Data_Sheet_1_Metabolic Reprograming of Cystic Fibrosis Macrophages via the IRE1α Arm of the Unfolded Protein Response Results in Exacerbated Inflammat.PDF (334.48 kB)

Data_Sheet_1_Metabolic Reprograming of Cystic Fibrosis Macrophages via the IRE1α Arm of the Unfolded Protein Response Results in Exacerbated Inflammation.PDF

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posted on 02.08.2019, 04:24 by Samuel Lara-Reyna, Thomas Scambler, Jonathan Holbrook, Chi Wong, Heledd H. Jarosz-Griffiths, Fabio Martinon, Sinisa Savic, Daniel Peckham, Michael F. McDermott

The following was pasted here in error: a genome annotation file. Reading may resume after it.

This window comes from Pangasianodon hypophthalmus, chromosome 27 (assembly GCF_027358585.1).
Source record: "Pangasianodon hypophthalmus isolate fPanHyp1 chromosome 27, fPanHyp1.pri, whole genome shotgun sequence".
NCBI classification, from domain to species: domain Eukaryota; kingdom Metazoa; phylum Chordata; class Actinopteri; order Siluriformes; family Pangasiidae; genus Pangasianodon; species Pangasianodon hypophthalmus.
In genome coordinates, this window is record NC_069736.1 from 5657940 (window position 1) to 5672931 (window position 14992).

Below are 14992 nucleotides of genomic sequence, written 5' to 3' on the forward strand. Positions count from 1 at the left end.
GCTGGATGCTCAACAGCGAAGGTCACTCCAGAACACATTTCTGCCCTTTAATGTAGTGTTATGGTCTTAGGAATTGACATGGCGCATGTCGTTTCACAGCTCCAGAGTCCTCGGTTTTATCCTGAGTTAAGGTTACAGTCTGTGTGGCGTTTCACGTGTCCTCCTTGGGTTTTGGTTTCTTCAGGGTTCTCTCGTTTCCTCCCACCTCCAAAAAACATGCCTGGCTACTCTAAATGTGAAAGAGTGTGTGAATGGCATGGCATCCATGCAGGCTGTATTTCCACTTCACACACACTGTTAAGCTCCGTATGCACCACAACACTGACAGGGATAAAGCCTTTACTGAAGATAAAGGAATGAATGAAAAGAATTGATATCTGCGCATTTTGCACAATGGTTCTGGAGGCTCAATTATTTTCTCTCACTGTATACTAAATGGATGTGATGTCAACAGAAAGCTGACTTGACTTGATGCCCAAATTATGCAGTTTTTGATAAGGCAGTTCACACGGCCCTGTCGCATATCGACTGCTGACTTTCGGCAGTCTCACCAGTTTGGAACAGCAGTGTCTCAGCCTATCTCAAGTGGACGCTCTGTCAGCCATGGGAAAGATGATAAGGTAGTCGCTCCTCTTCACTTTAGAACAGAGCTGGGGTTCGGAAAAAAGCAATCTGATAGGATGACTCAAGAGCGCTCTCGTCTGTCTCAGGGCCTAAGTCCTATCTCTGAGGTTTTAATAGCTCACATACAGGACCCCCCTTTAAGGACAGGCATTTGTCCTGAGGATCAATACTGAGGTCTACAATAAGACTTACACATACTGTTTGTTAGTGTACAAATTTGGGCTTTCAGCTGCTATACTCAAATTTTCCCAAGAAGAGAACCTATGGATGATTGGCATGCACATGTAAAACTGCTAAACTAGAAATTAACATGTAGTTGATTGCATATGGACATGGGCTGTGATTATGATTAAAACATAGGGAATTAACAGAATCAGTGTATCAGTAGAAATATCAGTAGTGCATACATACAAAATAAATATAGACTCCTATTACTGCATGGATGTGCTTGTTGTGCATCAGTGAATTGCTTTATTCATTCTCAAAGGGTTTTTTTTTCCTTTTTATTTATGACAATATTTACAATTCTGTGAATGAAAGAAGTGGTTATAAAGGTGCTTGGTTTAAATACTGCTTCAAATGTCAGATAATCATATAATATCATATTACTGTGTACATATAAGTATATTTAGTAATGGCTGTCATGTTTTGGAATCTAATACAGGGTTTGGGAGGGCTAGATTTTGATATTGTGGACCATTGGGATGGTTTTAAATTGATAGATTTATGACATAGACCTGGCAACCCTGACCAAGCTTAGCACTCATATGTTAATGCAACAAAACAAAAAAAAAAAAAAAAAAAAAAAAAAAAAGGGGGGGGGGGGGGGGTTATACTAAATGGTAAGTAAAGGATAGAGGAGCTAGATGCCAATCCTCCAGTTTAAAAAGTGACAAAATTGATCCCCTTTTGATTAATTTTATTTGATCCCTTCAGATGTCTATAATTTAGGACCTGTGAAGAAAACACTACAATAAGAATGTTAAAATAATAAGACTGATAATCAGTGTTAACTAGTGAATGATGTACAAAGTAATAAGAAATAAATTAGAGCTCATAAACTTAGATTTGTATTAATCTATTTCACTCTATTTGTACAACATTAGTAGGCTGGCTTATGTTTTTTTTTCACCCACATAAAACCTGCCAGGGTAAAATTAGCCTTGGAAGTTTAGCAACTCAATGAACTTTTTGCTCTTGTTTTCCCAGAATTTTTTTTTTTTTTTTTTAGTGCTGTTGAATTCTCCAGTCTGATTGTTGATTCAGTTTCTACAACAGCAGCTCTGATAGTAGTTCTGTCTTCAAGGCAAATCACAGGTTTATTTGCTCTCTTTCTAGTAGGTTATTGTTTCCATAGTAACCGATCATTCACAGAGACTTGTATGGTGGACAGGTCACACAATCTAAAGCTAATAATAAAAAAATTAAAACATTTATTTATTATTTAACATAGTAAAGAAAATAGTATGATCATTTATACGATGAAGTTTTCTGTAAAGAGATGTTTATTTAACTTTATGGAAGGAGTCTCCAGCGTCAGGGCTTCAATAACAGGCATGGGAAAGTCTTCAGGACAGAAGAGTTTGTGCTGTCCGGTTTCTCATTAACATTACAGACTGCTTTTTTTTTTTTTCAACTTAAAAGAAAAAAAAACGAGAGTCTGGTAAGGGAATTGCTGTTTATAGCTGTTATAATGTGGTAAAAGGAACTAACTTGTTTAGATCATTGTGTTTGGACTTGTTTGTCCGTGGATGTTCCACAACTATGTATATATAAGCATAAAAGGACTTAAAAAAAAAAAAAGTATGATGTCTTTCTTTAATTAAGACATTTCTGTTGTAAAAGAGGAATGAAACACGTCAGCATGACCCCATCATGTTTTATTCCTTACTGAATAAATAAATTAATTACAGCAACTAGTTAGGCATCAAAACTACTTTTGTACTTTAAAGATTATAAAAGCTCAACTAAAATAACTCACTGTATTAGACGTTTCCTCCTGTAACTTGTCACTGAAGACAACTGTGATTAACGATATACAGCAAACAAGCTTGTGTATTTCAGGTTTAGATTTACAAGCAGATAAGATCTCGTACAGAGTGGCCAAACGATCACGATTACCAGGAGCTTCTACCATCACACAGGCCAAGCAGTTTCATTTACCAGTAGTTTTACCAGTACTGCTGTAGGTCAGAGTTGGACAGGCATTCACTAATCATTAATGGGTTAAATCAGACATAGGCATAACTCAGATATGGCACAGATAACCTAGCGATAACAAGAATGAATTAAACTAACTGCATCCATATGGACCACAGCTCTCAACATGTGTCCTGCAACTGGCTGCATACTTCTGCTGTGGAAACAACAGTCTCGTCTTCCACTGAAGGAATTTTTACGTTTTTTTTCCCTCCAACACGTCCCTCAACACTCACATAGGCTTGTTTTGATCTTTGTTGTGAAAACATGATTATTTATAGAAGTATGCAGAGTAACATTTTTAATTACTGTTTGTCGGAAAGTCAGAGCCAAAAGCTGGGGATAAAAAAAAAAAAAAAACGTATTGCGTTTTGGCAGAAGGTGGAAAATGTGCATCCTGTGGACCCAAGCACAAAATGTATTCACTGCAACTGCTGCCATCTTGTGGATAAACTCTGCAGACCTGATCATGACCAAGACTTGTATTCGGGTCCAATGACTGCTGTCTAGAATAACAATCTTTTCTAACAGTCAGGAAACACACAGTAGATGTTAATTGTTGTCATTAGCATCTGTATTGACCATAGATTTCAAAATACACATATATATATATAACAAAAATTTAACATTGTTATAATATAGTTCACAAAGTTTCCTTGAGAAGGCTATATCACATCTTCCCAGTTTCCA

Cystic Fibrosis (CF) is a recessive genetic disorder caused by mutations in the cystic fibrosis transmembrane conductance regulator (CFTR). CFTR mutations cause dysregulation of channel function with intracellular accumulation of misfolded proteins and endoplasmic reticulum (ER) stress, with activation of the IRE1α-XBP1 pathway that regulates a subset of unfolded protein response (UPR) genes. This pathway regulates a group of genes that control proinflammatory and metabolic responses in different immune cells; however, the metabolic state of immune cells and the role of this pathway in CF remain elusive. Our results indicate that only innate immune cells from CF patients present increased levels of ER stress, mainly affecting neutrophils, monocytes, and macrophages. An overactive IRE1α-XBP1 pathway reprograms CF M1 macrophages toward an increased metabolic state, with increased glycolytic rates and mitochondrial function, associated with exaggerated production of TNF and IL-6. This hyper-metabolic state, seen in CF macrophages, is reversed by inhibiting the RNase domain of IRE1α, thereby decreasing the increased glycolic rates, mitochondrial function and inflammation. Altogether, our results indicate that innate immune cells from CF patients are primarily affected by ER stress. Moreover, the IRE1α-XBP1 pathway of the UPR is responsible for the hyper-metabolic state seen in CF macrophages, which is associated with the exaggerated inflammatory response. Modulating ER stress, metabolism and inflammation, by targeting IRE1α, may improve the metabolic fitness of macrophages, and other immune cells in CF and other immune-related disorders.

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